Share on other sites

10 hours ago, Tony Wright said:

This 'Coronation Scot' TO from Hornby has a 'put-together' issue; no matter how hard I try, the central part of the underframe (both sides) won't clip into the body as designed. I'll investigate.

Speaking from a position of total ignorance, I wonder if the underframe is the wrong way round (i.e. if you try to fit it the right way round it doesn't fit but if you fit it the wrong way round it does).

 

 

Link to post
Share on other sites

3 hours ago, Iain.d said:

We have had some very wet and stormy weather in Perth over the last day or so which has meant I had to spend more time indoors modelling, rather than outside tidying up the garden…

 

The time has allowed me to finish off part of a breakdown train that I’m putting together.  I cut down a Ratio Lavatory Brake Third bogie carriage and converted it to a 6 wheel 31ft MR Clerestory to be used as a crew coach. Its finished in dark grey (Vallejo German Tank Crew 333). The transfers I did myself, basing the wording on images I found on the internet and finished with a sprayed matt varnish.  The W irons are Bill Bedford and the chassis/underframe built from plastic sheet, brass strip and wire. It has Midland sprung buffers and screw couplings.

 

172104792_Ratio6WheelConversion(06).jpg.3089a46900616f560ba41ee10e6563e5.jpg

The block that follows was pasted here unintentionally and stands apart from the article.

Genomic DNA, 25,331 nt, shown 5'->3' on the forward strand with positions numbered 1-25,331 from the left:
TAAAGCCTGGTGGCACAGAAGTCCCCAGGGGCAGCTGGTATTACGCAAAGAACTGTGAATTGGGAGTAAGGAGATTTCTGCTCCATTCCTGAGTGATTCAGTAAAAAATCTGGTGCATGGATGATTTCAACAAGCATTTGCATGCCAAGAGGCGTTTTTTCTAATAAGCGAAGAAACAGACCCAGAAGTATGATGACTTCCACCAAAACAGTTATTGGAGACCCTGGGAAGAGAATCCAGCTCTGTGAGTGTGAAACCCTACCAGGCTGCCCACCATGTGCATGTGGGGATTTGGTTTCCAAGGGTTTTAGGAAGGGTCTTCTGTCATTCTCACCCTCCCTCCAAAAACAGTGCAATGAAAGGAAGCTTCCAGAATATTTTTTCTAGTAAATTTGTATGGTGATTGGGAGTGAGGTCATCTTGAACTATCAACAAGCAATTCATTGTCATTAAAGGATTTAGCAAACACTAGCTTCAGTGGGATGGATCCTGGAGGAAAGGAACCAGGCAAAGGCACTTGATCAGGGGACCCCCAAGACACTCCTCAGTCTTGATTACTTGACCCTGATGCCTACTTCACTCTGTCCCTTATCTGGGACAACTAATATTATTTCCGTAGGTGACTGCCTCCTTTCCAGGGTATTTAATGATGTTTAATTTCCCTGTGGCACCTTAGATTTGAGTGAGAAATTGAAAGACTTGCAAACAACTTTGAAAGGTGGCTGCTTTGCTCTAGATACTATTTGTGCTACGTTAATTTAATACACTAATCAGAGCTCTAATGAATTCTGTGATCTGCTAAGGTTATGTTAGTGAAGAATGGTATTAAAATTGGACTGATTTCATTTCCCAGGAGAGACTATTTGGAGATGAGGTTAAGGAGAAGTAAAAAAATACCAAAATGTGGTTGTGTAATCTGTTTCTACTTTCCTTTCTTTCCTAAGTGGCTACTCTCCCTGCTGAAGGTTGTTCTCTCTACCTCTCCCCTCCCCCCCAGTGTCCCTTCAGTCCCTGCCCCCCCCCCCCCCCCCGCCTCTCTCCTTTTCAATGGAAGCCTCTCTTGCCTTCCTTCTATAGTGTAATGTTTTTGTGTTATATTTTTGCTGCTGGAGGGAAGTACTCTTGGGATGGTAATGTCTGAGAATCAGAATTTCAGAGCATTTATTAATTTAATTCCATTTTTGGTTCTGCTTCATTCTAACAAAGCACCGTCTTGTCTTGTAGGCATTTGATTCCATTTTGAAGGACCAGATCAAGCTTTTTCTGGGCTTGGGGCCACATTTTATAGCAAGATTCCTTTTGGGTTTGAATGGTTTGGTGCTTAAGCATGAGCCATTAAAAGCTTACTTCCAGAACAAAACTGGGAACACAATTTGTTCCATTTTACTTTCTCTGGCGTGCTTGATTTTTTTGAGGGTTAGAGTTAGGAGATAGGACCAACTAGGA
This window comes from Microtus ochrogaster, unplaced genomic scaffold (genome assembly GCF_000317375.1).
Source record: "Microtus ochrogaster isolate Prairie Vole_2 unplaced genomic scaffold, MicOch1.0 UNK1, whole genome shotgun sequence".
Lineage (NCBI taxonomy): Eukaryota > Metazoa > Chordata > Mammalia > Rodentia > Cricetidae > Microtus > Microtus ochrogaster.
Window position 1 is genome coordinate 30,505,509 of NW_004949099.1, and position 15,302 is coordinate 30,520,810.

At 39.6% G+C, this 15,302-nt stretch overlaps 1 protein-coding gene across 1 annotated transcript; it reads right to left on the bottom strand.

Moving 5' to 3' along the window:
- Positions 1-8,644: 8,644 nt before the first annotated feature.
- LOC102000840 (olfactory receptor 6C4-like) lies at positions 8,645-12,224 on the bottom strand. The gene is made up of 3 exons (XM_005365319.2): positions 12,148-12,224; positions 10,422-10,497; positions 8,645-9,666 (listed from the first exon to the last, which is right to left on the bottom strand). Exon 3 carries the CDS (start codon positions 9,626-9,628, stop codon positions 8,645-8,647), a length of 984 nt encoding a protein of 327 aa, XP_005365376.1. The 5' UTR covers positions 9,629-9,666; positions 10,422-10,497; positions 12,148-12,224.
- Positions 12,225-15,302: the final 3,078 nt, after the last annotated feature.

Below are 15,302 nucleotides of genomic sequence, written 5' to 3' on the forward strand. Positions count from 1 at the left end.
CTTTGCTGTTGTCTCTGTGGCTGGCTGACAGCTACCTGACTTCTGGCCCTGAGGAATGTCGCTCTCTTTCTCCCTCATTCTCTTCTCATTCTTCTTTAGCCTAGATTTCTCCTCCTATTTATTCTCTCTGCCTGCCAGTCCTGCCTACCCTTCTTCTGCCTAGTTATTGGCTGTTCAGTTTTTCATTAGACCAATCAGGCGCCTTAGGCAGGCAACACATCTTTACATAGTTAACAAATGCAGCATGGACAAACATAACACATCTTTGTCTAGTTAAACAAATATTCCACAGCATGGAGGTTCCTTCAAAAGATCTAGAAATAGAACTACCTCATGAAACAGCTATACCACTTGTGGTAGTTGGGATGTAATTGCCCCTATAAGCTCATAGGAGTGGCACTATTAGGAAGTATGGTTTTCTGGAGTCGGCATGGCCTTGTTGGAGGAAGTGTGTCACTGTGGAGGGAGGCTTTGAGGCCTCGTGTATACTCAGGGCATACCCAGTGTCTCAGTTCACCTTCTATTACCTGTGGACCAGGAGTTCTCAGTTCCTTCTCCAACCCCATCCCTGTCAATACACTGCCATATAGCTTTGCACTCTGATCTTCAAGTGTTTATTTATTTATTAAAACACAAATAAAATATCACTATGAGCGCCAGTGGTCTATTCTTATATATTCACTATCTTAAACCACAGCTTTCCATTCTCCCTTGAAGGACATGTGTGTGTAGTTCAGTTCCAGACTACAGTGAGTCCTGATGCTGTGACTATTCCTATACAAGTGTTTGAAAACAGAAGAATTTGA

It’ll be paired up with this Worsley Works Caledonian Railway 45ft Full Brake masquerading as a tool van.  There’s a little modellers licence here as none of these brakes survived beyond about 1937 and my current period of interest is the 1950s, which going on recent discussions of when we base our models, is about 15 years before I was born. This kit soldered together beautifully, literally ‘falling together’. It is running on Roxey Fox bogies and has sprung buffers – these are LNWR ones as I couldn’t seem to find the right Caledonian Railway ones. I need to cut down or paint the bogie fixing/mounting screws. 

 

1622322185_CaledonianRailway45ftFullBrake(07).jpg.fda694ca935bf502117ab6f6875c173d.jpg

 

It sits much lower than the 6 wheeler; both are the right height (I think) but I suspect the Full Brake had gas lamps on the roof, where I have put the vents, and also some sort of skylight box on the roof. Certainly some of the very similar LNWR Full Brakes seemed to have this feature.

 

989250531_Ratio6WheelCR45ftFullBrake.jpg.b065bb49710d46970ed116d446c4a8ed.jpg

 

In the queue to build soon is the accompanying D&S Cowan Sheldon 15T crane and its match truck.

 

Kind regards,

 

Iain

I have been eager to see your work and the result was worth the wait,well done. Doug.

  • Thanks 1
Link to post
Share on other sites

5 hours ago, St Enodoc said:

Speaking from a position of total ignorance, I wonder if the underframe is the wrong way round (i.e. if you try to fit it the right way round it doesn't fit but if you fit it the wrong way round it does).

 

 

I'd never thought of that, John.

 

I'll investigate, though I won't be doing anything to these coaches by way of 'upgrades' (as with the recent Hornby Thompson Pacifics) and they'll end up generating money for charities once I've reviewed them...........................

 

Regards,

 

Tony. 

  • Like 1
  • Thanks 1
Link to post
Share on other sites

9 hours ago, Headstock said:

 

Good evening Chas,